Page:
Preparation, preparation, preparation!
The first thing I thought I would do was to watch a few tutorials, it’s only watercolours after all and can’t be that hard. This is where I experienced my first decision for the day, which tutorial to watch. There were so many, each with their own style and technique and, depending on the chosen subject matter and nationality, they were different again. So, I decided I would spend the next couple of hours watching a variety of styles and techniques and give it a go as I went along.
WOW! Back to my comment about ‘how hard could it be?’… easy to slap paint on the paper not so easy to get a ‘watercolour’ result. Unlike other medium where you can change and redo things as you go along, basically with watercolours you need to plan it out and whatever marks you make are there for good. There are ways of ‘removing’ mistakes but it needs to be done quickly and you can never really undo what you did totally. What I mean by that is you will never get back to the white paper look.
Choose your subject matter – This is kind of important. When embarking on doing a watercolour you need something to paint. To start with I just practiced brush strokes, with lots of water, with less water, with a dry brush, sponge, you name it I gave it a go and it was loads of fun. None of it looked like it did in the tutorials (apart from some of the colours) but hey ho it’s all about the experience.
I won’t go into all of the different techniques to use but basically each one gives you a different result. In summary you can use wet-on-wet which is what is says, applying wet paint to a wet background. You do lose a bit of control and you need to do things quickly using this technique but you can get some great results. Next one up is wet-on-dry which, yes you guessed it, is wet paint on dry paper. You have more control and are able to have a sharp edge. The last one is dry brush which is great for adding detail. Your brush needs to be just wet enough to take on the paint and gives you loads of control.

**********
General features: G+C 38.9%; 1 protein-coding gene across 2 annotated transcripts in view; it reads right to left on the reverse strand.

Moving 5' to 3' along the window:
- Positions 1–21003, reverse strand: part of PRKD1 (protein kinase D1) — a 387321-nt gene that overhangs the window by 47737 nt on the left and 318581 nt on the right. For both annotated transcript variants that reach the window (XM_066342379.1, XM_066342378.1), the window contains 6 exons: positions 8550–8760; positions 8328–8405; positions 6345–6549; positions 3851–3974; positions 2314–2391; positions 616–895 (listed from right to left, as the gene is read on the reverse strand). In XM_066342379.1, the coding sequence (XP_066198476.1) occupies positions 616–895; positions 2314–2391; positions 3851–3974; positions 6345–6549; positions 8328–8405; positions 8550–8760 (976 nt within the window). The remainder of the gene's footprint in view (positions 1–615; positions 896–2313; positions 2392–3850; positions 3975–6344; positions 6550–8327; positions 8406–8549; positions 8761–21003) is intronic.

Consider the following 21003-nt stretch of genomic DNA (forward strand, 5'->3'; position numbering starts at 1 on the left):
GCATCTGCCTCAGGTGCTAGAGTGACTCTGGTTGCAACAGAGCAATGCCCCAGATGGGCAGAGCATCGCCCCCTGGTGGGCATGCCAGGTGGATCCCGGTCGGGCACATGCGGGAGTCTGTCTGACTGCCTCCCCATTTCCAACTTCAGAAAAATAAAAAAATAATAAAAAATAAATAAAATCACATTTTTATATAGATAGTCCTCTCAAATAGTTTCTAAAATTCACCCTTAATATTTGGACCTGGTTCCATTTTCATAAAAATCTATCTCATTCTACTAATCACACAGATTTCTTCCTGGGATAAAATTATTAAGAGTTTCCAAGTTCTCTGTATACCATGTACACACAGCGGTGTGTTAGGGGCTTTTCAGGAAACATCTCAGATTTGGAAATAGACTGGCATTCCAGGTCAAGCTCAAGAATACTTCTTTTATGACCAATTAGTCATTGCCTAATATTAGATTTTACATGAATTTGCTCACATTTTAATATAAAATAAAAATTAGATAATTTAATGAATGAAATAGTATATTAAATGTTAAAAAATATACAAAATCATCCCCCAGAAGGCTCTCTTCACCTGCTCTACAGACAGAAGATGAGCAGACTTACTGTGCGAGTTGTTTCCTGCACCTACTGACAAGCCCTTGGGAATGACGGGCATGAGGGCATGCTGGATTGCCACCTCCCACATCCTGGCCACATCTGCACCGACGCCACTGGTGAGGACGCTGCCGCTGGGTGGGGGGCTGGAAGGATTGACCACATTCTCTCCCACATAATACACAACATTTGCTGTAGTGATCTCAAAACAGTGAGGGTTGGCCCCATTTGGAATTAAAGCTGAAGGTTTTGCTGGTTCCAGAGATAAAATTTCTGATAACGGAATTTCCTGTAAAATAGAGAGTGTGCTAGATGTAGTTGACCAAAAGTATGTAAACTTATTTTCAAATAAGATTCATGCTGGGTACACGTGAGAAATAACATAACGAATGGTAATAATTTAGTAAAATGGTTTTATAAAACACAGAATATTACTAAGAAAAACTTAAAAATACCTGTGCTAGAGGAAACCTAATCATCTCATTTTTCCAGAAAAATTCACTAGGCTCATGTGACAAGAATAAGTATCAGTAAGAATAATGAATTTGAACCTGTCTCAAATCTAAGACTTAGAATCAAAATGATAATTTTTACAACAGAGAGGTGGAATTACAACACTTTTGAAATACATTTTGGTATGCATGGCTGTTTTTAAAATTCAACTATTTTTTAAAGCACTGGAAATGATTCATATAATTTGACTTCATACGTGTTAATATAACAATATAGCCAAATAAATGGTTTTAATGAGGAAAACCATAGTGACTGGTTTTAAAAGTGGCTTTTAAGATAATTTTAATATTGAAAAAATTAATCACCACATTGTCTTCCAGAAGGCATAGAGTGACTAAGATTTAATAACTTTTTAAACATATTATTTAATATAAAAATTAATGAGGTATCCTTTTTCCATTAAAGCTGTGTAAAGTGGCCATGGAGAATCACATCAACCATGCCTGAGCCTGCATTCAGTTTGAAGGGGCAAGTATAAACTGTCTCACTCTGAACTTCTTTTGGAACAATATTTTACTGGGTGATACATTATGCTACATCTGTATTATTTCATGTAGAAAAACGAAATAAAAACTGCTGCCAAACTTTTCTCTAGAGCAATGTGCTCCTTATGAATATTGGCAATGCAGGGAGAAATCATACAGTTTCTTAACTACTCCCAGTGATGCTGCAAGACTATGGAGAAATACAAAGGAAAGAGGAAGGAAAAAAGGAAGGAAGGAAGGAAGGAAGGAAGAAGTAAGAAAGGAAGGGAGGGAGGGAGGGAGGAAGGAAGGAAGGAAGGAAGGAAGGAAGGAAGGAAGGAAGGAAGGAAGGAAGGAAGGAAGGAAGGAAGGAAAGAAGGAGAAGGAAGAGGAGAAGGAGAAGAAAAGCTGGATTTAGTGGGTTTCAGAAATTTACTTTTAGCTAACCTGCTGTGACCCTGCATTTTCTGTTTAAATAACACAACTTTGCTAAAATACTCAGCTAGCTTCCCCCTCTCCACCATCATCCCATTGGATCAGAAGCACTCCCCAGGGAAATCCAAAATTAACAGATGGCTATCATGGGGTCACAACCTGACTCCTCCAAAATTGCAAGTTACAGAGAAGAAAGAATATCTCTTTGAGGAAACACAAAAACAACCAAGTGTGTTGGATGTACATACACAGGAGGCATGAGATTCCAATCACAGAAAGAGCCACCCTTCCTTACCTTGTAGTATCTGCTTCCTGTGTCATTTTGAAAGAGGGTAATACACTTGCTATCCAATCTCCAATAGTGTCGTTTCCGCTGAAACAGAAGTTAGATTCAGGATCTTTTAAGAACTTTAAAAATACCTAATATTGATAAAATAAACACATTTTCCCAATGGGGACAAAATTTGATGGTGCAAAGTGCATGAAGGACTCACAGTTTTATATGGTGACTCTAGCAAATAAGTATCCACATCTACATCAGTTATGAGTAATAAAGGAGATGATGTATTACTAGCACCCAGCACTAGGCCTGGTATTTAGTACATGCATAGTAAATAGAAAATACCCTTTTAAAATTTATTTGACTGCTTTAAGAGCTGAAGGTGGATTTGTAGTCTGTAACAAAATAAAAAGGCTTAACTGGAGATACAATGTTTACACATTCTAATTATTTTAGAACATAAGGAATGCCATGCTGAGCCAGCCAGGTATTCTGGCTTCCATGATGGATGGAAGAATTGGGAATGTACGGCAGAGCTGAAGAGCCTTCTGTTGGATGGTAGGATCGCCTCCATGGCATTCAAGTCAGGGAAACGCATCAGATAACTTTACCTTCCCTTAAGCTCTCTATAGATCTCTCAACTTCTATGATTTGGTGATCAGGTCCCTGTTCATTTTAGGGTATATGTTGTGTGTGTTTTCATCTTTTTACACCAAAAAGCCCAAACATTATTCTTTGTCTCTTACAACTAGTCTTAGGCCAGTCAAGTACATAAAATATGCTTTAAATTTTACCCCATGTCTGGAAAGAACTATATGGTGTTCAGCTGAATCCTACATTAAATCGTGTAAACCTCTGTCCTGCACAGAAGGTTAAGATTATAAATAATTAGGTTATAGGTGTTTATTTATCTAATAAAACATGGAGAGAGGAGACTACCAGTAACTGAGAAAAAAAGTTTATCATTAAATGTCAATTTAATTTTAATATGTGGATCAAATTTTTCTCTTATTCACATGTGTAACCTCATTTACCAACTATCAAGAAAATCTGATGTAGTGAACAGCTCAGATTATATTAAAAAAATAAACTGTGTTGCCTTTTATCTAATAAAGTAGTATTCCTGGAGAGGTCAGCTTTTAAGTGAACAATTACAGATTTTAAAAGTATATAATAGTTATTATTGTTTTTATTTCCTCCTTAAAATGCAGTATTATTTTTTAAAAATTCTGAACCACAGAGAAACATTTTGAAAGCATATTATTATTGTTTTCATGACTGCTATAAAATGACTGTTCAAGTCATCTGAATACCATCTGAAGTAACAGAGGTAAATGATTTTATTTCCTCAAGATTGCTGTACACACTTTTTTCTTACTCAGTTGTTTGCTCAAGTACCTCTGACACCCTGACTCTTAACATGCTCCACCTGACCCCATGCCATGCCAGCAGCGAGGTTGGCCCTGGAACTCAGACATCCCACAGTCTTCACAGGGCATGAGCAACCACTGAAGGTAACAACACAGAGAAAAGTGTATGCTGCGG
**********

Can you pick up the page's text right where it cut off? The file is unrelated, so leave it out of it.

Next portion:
One thing I should point out is that if you are mixing your colours as you go, if you ever need to cover a large area of paper with a wash, it’s better to mix too much than too little. The last thing you want to do is run out and have to mix that crazy colour that you created. Guaranteed it won’t be the same second time round.
Right taking my ‘skills’ that I had picked up from the various tutorials I then did a few small scale ‘field studies’ (that’s painter speak for initial paintings before the main one is attempted). Apart from a few landscapes and some really random stuff I settled on fruit and chose to do an apple for my final piece. The one above was done with the watercolour pencil crayons and then you paint over it with a wet brush. Below is a step by step of my apple. This was done over the course of a few hours as this technique required you to let each colour or application onto the paper to dry before applying the next layer.
So in summary you need all the gear, time, patience and somewhere to hang your masterpiece. I’m definitely going to give it another go but won’t be putting my hand up the next time we require a watercolour specialist. If you are one of those individuals drop us a line as it’s always good to have a wealth of talent on the books.